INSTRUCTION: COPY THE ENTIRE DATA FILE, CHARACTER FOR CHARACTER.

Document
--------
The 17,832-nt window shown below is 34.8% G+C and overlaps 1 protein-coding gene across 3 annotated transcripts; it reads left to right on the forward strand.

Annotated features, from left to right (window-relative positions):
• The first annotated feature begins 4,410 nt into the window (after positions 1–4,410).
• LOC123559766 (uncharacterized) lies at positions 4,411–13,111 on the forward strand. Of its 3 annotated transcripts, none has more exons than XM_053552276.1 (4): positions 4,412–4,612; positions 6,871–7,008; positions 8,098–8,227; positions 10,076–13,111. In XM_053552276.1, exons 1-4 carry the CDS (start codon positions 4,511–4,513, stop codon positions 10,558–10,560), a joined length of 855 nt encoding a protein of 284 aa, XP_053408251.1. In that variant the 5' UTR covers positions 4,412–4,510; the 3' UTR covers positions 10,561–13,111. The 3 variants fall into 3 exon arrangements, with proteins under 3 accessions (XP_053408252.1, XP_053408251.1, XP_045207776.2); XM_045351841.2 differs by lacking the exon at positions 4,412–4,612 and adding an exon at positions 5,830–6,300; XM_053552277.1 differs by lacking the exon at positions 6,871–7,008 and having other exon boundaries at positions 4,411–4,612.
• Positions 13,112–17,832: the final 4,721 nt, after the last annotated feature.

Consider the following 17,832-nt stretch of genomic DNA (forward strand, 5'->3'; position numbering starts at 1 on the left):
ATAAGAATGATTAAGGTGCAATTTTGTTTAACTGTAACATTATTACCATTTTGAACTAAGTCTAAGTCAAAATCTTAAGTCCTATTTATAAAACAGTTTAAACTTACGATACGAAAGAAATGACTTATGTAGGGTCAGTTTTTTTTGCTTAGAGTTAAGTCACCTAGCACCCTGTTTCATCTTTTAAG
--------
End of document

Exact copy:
The 17,832-nt window shown below is 34.8% G+C and overlaps 1 protein-coding gene across 3 annotated transcripts; it reads left to right on the forward strand.

Annotated features, from left to right (window-relative positions):
• The first annotated feature begins 4,410 nt into the window (after positions 1–4,410).
• LOC123559766 (uncharacterized) lies at positions 4,411–13,111 on the forward strand. Of its 3 annotated transcripts, none has more exons than XM_053552276.1 (4): positions 4,412–4,612; positions 6,871–7,008; positions 8,098–8,227; positions 10,076–13,111. In XM_053552276.1, exons 1-4 carry the CDS (start codon positions 4,511–4,513, stop codon positions 10,558–10,560), a joined length of 855 nt encoding a protein of 284 aa, XP_053408251.1. In that variant the 5' UTR covers positions 4,412–4,510; the 3' UTR covers positions 10,561–13,111. The 3 variants fall into 3 exon arrangements, with proteins under 3 accessions (XP_053408252.1, XP_053408251.1, XP_045207776.2); XM_045351841.2 differs by lacking the exon at positions 4,412–4,612 and adding an exon at positions 5,830–6,300; XM_053552277.1 differs by lacking the exon at positions 6,871–7,008 and having other exon boundaries at positions 4,411–4,612.
• Positions 13,112–17,832: the final 4,721 nt, after the last annotated feature.

Consider the following 17,832-nt stretch of genomic DNA (forward strand, 5'->3'; position numbering starts at 1 on the left):
ATAAGAATGATTAAGGTGCAATTTTGTTTAACTGTAACATTATTACCATTTTGAACTAAGTCTAAGTCAAAATCTTAAGTCCTATTTATAAAACAGTTTAAACTTACGATACGAAAGAAATGACTTATGTAGGGTCAGTTTTTTTTGCTTAGAGTTAAGTCACCTAGCACCCTGTTTCATCTTTTAAG